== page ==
What Makes Zingerman's Corned Beef So Damn Good?

The man behind the meats at Zingerman’s Deli gives us the inside scoop.

Zingerman's Deli is legendary among sandwich lovers. For almost 40 years, Zingerman's has been serving huge sandwiches, soups, salads and selling groceries from its brick building on Detroit Street in Ann Arbor, Mich., a short walk from the University of Michigan campus.

Since it was founded on March 15, 1982, its hallmark has been its corned beef sandwiches, followed closely by its Reuben (the sandwich that Barack Obama ordered when he visited a few years ago).

My new book, Satisfaction Guaranteed: How Zingerman's Built A Corner Deli Into A Global Food Community goes inside Zingerman's history, its food, and its business philosophy. In interviewing dozens of people, both at Zingerman's and across its vast culinary fan base, the one person I wanted to talk with was its meat man: Sy Ginsberg.

If you're Jewish and from the Detroit area, you know Ginsberg as a legendary deli man—even more famous than some of his customers. Luckily for Detroit, Ginsberg is going to open a new deli in Eastern Market soon. I'll be one of the first in line.

It's safe to say that Zingerman's wouldn't have gotten off the ground without Ginsberg's help. Here's how that happened, and the secret to the corned beef that made him famous—and by extension, Zingerman's.

How Zingerman’s got started

When co-founders Paul Saginaw and Ari Weinzweig signed the lease for their dream deli, they made of a list of people they wanted to work with. At the top: Ginsberg. Saginaw found Ginsberg through a mutual friend, Bennett Terebelo, a commercial real estate broker in the Detroit suburbs.


Ginsberg had worked in delis since he was fifteen years old, dropping out of college so he could focus on his food career. For a time, he owned a place, and then branched into meat processing, from a company now based in Eastern Market.

When Saginaw called, Ginsberg had developed a sideline in advising deli owners, something he still does across the country. But at the outset, Ginsberg didn't know if Saginaw and Weinzweig had the right instincts, since they weren't raised in family businesses the way so many deli owners were.

Weinzweig admits that while his grandmother was a great cook, and he ate at Jewish delis, his family food heritage was lacking. "I grew up on Kraft macaroni and cheese, fish sticks, and Cheetos," he says. "No one was in the business, they were teachers, doctors, and lawyers."


"I was sort of the failure of the family," he explains, for getting his history degree and working in restaurants.

So, Ginsberg was understandably skeptical. "I met them on Detroit Street in Ann Arbor one day and looked at the place," Ginsberg recalls. "They said, 'What do you think?'"

Accustomed to suburban strip malls, he replied, "You're going to open up a deli here? Where's the parking lot? This location seems obscure." But Weinzweig and Saginaw impressed him with their enthusiasm. "They had the confidence," Ginsberg says, "so I said, 'I'm with you a hundred percent.'"

Devising the perfect corned beef recipe

Ginsberg started by teaching them how to prepare his corned beef, which begins as brisket.

"You get the corned beef raw, and you cook it. A lot of people will, in my opinion, undercook it," he says of recipes that call for a two-hour simmer. "You get a better yield, but you have to shave it thin to make it decently edible. If it's on the thicker side, it's too chewy," he says.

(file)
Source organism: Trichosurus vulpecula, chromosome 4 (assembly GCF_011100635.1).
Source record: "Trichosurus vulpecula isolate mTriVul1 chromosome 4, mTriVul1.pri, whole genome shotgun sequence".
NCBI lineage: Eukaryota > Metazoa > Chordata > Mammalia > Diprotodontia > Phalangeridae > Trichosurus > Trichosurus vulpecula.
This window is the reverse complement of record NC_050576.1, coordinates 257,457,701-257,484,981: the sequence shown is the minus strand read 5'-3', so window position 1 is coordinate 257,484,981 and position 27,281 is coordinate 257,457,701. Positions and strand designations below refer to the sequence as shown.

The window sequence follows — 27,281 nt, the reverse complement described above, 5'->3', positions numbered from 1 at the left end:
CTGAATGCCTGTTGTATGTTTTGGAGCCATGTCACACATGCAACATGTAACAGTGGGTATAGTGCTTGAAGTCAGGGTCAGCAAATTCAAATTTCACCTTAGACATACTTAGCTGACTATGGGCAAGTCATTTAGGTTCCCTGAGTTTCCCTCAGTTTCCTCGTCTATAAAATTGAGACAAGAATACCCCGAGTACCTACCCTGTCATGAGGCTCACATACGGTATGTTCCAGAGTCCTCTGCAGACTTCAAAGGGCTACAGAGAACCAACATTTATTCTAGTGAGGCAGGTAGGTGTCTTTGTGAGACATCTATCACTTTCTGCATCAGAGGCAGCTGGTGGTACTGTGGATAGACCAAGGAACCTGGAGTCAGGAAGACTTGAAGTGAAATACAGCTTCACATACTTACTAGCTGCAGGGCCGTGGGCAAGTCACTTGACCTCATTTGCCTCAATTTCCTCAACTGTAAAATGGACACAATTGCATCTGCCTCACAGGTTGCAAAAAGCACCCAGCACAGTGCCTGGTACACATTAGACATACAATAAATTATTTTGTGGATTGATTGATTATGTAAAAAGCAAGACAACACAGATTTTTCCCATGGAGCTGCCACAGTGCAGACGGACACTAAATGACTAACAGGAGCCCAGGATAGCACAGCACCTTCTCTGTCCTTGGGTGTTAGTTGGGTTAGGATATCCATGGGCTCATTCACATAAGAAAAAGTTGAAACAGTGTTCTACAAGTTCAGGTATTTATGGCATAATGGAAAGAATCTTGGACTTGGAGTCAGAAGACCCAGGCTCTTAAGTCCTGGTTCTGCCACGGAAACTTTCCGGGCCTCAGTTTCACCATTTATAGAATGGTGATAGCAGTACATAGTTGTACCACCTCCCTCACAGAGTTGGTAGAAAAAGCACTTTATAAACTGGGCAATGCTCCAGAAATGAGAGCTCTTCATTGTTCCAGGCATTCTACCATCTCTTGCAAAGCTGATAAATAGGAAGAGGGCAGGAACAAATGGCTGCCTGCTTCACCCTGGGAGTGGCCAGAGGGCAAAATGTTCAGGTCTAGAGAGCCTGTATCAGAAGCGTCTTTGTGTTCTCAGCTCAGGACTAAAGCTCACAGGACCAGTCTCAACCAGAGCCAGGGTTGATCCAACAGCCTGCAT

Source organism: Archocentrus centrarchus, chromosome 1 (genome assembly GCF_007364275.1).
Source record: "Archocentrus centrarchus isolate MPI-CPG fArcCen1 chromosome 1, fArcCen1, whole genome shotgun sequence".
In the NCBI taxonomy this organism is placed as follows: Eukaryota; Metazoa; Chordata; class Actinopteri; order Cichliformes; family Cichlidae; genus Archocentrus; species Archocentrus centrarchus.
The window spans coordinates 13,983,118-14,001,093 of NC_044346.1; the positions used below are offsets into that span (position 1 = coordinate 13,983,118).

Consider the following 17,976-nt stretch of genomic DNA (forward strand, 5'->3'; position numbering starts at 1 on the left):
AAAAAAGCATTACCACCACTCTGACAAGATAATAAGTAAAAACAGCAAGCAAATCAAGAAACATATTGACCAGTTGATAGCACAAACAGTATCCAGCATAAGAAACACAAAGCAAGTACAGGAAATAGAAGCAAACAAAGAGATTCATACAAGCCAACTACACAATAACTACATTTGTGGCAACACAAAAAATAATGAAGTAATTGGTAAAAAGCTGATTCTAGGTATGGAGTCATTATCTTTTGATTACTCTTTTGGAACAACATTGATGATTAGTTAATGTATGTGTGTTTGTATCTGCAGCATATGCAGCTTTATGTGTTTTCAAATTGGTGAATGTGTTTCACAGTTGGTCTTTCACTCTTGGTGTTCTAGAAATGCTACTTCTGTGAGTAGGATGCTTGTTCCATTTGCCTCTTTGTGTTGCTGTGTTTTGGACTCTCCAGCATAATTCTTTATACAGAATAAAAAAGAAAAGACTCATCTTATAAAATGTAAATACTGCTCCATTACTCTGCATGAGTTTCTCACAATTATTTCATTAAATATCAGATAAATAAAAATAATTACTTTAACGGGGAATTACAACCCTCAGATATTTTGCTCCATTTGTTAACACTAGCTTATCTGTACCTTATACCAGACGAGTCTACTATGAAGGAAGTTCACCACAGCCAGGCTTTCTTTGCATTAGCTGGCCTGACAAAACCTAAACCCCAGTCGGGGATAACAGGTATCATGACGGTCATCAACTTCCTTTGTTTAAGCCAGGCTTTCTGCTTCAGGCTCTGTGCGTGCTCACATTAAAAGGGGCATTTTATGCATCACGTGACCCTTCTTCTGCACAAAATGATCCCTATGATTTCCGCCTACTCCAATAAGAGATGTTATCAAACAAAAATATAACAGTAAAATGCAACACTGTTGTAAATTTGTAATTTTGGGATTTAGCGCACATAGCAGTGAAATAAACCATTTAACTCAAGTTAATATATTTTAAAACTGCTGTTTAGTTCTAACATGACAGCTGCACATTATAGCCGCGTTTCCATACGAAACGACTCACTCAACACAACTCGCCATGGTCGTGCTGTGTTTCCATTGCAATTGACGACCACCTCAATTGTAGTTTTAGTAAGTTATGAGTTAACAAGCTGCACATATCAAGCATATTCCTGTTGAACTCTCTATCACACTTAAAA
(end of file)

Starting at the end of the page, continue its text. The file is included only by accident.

Ginsberg taught the Zingerman's owners to cook the brisket for three and a half to four hours. "It's not going to yield [as much], but it will deliver the most tender sandwich you can imagine. That's the one important thing I stress to them."

The right bread and cheese for the job

The bread had to be right, too. Ginsberg suggested that the Deli use double-baked, hand-sliced rye bread. That meant getting the loaves not quite fully baked, then putting them in an oven for 15-20 minutes to create a crusty exterior and warm interior.


"Then you slice it at an angle by hand—not on a slicer machine," he says. "That gives you the crunch on the crust and brings out the flavor of the bread. Those are the two most important things: corned beef and bread."

But Ginsberg says Zingerman's was willing to take things a step further than even his high standards. He was startled to see Zingerman's use imported Swiss cheese, even though the owners could easily find a domestically made substitute.

"I don't know anybody who uses imported Swiss cheese anymore," he says. "Put those all together, and it's what makes Zingerman's so good."

Getting hold of a sandwich

In these pandemic days, almost everybody who gets a Zingerman's sandwich orders ahead and collects it once they arrive at the Deli. (As I write in my book, it stayed open throughout the past few years, even though Covid has devastated restaurants.)


In person, a basic Zingerman's corned beef sandwich costs $15.99 for a regular size, $17.99 for a large. You can get Ginsberg's corned beef on seven different menu selections, including the Reuben that Obama ate, for $18.99 or $20.99. Prices might seem high—Zingerman's explains why on its website—but you get a sandwich big enough to share.

You also can order sandwiches from Zingerman's Mail Order, where a corned beef sandwich kits start at $150 (serving three to four people) and range to $200 (serving six to eight). The kits include all the sandwich makings, plus potato chips and brownie bites.

Ginsberg isn't surprised that the sandwiches are so popular—or that Zingerman's has hung on this long when other famous delis like Carnegie and the Stage are now gone. He gives Saginaw and Weinzweig full credit.


"I was concerned at first, until I realized how bright they were, and how easily they could figure things out. It takes some degree of intelligence."

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